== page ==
I hadn't thought about that one - part II

In the previous post, I had opined that in the last decade, we haven't faced an issue where approval or disapproval of a statute had been directly referred to the people by a vote of the legislature. Hence, when the Governor says there may be a constitutional problem with doing so.... it's entirely possible.

As I got home tonight, I pulled up the constitutional section (under the legislative article, III, section 1):
Legislative power--Initiative and referendum. The legislative power of the state shall be vested in a Legislature which shall consist of a senate and house of representatives. However, the people expressly reserve to themselves the right to propose measures, which shall be submitted to a vote of the electors of the state, and also the right to require that any laws which the Legislature may have enacted shall be submitted to a vote of the electors of the state before going into effect, except such laws as may be necessary for the immediate preservation of the public peace, health or safety, support of the state government and its existing public institutions. Not more than five percent of the qualified electors of the state shall be required to invoke either the initiative or the referendum.

This section shall not be construed so as to deprive the Legislature or any member thereof of the right to propose any measure. The veto power of the Executive shall not be exercised as to measures referred to a vote of the people. This section shall apply to municipalities. The enacting clause of all laws approved by vote of the electors of the state shall be: "Be it enacted by the people of South Dakota." The Legislature shall make suitable provisions for carrying into effect the provisions of this section.
Read it for yourself here. And that makes it about as clear as mud.

The state constitution notes that "the people expressly reserve to themselves the right to propose measures, which shall be submitted to a vote of the electors of the state, and also the right to require that any laws which the Legislature may have enacted shall be submitted to a vote of the electors of the state before going into effect."

So, I'm reading it so that through the initiative process, the people can propose directly to the people, and that they can refer laws. But it still leaves it up in the air whether or not that which it is silent on (the legislature referring measures to a vote of the electors) is allowable or not, since it's not prohibited.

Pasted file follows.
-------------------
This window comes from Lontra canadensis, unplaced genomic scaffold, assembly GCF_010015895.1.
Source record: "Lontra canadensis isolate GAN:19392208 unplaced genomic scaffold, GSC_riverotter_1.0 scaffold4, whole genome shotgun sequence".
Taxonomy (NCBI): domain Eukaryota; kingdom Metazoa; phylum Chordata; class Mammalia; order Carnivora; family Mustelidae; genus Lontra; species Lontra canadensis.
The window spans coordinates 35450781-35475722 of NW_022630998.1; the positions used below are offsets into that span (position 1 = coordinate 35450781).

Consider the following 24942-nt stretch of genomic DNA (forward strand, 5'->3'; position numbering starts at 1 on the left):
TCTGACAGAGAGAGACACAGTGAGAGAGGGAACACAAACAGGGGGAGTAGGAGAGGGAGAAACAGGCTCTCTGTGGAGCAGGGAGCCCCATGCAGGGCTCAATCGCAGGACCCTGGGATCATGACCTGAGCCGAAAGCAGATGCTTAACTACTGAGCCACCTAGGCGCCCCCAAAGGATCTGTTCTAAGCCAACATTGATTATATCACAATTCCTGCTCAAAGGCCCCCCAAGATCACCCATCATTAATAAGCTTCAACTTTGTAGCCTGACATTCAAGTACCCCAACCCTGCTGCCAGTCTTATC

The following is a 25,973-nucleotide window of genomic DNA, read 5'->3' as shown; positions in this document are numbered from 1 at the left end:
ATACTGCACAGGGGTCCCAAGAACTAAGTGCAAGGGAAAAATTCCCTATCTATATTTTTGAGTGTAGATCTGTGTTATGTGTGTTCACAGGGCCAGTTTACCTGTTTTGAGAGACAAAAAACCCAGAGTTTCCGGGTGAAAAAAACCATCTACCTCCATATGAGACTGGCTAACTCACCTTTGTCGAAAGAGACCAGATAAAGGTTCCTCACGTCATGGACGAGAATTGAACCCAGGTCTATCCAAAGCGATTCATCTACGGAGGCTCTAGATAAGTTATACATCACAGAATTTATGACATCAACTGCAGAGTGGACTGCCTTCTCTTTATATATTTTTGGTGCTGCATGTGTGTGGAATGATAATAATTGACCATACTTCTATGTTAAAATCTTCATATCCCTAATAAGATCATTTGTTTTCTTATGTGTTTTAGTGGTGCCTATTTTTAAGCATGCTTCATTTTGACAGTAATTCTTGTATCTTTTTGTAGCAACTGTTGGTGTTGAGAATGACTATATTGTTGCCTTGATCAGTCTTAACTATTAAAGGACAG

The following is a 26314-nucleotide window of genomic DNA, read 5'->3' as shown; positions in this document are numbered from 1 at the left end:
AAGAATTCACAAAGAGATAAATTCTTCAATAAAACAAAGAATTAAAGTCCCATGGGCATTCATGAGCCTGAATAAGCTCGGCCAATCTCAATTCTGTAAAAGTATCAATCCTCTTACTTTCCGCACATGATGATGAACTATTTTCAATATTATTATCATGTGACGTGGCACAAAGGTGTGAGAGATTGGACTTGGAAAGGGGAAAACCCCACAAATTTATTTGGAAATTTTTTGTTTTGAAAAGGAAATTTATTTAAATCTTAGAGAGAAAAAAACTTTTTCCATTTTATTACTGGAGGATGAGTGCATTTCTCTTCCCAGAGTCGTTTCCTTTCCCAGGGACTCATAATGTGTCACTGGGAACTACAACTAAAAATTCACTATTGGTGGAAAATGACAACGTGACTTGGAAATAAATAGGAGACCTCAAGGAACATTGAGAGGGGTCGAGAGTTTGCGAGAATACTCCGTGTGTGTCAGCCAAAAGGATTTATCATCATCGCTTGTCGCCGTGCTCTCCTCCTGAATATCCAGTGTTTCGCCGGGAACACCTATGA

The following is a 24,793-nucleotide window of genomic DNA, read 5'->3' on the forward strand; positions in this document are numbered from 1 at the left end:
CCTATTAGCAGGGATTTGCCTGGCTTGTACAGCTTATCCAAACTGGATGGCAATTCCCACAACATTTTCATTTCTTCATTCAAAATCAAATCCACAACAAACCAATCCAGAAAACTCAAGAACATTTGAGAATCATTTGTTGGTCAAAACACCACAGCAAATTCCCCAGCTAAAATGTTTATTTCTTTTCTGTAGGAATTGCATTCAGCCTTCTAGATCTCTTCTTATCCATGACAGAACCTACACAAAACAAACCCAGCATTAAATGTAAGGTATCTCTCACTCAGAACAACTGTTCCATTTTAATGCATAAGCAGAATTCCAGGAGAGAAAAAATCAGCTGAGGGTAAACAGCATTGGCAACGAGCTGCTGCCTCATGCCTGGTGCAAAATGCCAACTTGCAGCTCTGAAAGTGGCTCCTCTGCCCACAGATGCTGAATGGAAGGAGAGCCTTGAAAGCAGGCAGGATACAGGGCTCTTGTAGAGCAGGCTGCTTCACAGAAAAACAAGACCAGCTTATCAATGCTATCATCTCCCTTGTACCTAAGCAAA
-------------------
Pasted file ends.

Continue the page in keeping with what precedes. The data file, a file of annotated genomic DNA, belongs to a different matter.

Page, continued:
KCCR News had this to add:
Rounds has not said if he would sign an abortion ban bill of any kind. He tells KCCR News that while he has not seen this bill, there might be a question of whether a bill could be passed and signed this way and then sent straight to the public. He says there may be a constitutional question about the bill. Rounds says the public has the right to refer any law that doesn’t have an emergency clause to a public vote. He says if "there is strong enough desire" people will go out and collect signatures to put the measure on the ballot.
Read that all here.

Any attorneys want to tackle that one? An abortion vote might depend on it.


Anonymous said…
If members of the legislature want it on the ballot, maybe they should have to circulate petitions just like us "real" people have to do.
PP said…
I'm not so sure they wouldn't have to at this point.
Anonymous said…
I like the Governor and continue to support him, but why the heck doesn't he keep up to date on pending legislation? Hiding his head in the sand by saying that he doesn't read this stuff is silly.
Anonymous said…
Lets face it is saves them from taking a vote tht hte people can see.
Oops... I did say that.
Anonymous said…
Let's try that again.
It saves the legislators from a public vote that the people can see how they voted and hold them to it.
oops... did i say that.
Anonymous said…